One of the ways that enthusiasts squeeze all the juices out of their processors is overclocking: an attempt to increase performance by increasing the frequency and voltage to the limits of the system. There is another way to do this - by lowering the voltage to lower the temperature and increase the heat reserve (and reduce power consumption). AMD engineers have worked in this direction.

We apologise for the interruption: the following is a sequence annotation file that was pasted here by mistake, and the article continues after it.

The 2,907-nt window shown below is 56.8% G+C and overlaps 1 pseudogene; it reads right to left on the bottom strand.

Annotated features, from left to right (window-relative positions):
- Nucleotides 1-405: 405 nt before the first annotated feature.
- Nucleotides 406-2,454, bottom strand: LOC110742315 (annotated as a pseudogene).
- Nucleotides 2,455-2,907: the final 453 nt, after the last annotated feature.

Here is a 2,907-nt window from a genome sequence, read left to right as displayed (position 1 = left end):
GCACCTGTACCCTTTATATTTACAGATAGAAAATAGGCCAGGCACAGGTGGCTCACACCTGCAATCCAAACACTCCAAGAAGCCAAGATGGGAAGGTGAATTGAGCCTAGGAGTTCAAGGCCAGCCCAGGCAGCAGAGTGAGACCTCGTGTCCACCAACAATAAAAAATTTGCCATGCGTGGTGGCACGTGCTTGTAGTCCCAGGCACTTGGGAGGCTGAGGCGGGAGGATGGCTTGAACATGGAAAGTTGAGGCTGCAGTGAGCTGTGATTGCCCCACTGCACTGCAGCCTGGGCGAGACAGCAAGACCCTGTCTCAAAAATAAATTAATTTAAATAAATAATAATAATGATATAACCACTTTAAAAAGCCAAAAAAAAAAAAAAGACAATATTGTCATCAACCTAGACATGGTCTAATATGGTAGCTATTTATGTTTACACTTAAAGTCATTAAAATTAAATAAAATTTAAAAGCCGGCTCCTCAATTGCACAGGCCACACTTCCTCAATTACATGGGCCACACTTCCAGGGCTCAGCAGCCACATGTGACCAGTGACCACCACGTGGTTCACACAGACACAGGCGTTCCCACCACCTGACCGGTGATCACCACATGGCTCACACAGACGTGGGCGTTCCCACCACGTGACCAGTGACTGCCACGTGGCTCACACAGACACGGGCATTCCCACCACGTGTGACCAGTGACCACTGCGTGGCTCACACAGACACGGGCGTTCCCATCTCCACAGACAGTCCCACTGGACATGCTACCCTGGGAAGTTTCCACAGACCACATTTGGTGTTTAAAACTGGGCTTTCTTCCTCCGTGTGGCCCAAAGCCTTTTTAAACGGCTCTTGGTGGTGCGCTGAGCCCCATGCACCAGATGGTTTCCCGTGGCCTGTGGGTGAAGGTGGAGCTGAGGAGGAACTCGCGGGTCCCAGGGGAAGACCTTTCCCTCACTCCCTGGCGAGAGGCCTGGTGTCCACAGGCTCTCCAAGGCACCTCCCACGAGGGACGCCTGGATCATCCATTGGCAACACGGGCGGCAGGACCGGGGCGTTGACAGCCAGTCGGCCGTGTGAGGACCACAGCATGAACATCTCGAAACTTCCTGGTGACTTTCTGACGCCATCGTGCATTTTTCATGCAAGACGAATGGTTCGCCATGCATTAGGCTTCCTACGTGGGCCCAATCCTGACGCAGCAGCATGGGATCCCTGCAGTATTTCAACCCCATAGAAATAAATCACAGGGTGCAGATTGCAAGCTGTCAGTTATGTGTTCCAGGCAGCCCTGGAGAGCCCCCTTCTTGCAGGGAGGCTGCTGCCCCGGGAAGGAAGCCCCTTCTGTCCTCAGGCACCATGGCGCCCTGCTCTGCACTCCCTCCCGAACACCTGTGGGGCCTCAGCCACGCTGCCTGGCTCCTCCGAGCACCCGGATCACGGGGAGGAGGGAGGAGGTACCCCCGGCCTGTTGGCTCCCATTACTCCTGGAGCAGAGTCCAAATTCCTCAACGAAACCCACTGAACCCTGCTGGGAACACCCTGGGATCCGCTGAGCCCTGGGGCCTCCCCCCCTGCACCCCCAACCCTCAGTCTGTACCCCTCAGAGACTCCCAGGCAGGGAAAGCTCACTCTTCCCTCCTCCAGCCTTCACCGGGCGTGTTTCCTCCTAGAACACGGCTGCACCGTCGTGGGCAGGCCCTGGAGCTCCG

Any chip has a minimum voltage, at which it works normally at a given frequency. Most modern processors have a substantial margin in this regard. Lower operating voltages also mean lower power consumption or additional features for higher overclocking, so manufacturers use different methods to make the processor cores run at the lowest possible voltage. However, there is always the possibility of more aggressive voltage management: manufacturers have to count their algorithms on millions of processors with spare. And specific users can go further to optimize the algorithm for their own chip. The new AMD Curve Optimization tool, which will be supported in firmware starting with the AGESA 1180 in BIOS updates of 400 and 500 series motherboards, is designed just to track user voltage. The purpose of the tool is to reduce voltage in scenarios with minimum and maximum load, but instead of simply applying a fixed voltage offset over the entire range, the technology will use internal sensors (workload, temperature, etc.) to adapt the voltage as needed. With the AMD tool, the processor can change the voltage up to 1000 times per second. The Curve Optimization tool will be part of the AMD Precision Boost Overdrive 2 technology suite, i.e. its use will void the hardware warranty, but AMD knows that a number of users like overclocking or undervoltage and want to get the most out of their equipment. The company said this adaptive methodology will improve performance in both single and multithreaded workloads, unlike standard voltage changes, which, according to the company, only have an effect in multithreaded tasks. The settings will allow you to test the limits within which adaptive voltage reduction can be allowed. AMD has configured this feature so that the user can choose how many "steps" he is willing to allow for voltage reduction. Each such step corresponds to 3-5 millivolts and the maximum value is 30 steps. This means that by setting 10 steps the voltage will be reduced by 30-50 millivolts depending on the workload and where the control circuit considers it appropriate. AMD estimates that this new method can provide an additional 2 % increase in single threaded performance or 10 % increase in multithreaded performance for the Ryzen 9 5900X processor. AMD said this method will be supported on all future Ryzen processors, but will not appear on the Ryzen 3000 as it requires some engineering optimizations that cannot be ported. Initially, users will be able to enable Curve Optimizer via BIOS, and next year AMD will add the tool to the AMD Ryzen Master for Windows utility. On some motherboards this feature is already present in the AGESA 1100 firmware, but the official deployment will take place after upgrading to the AGESA 1180 - the corresponding firmware will start to appear for different motherboards in early December.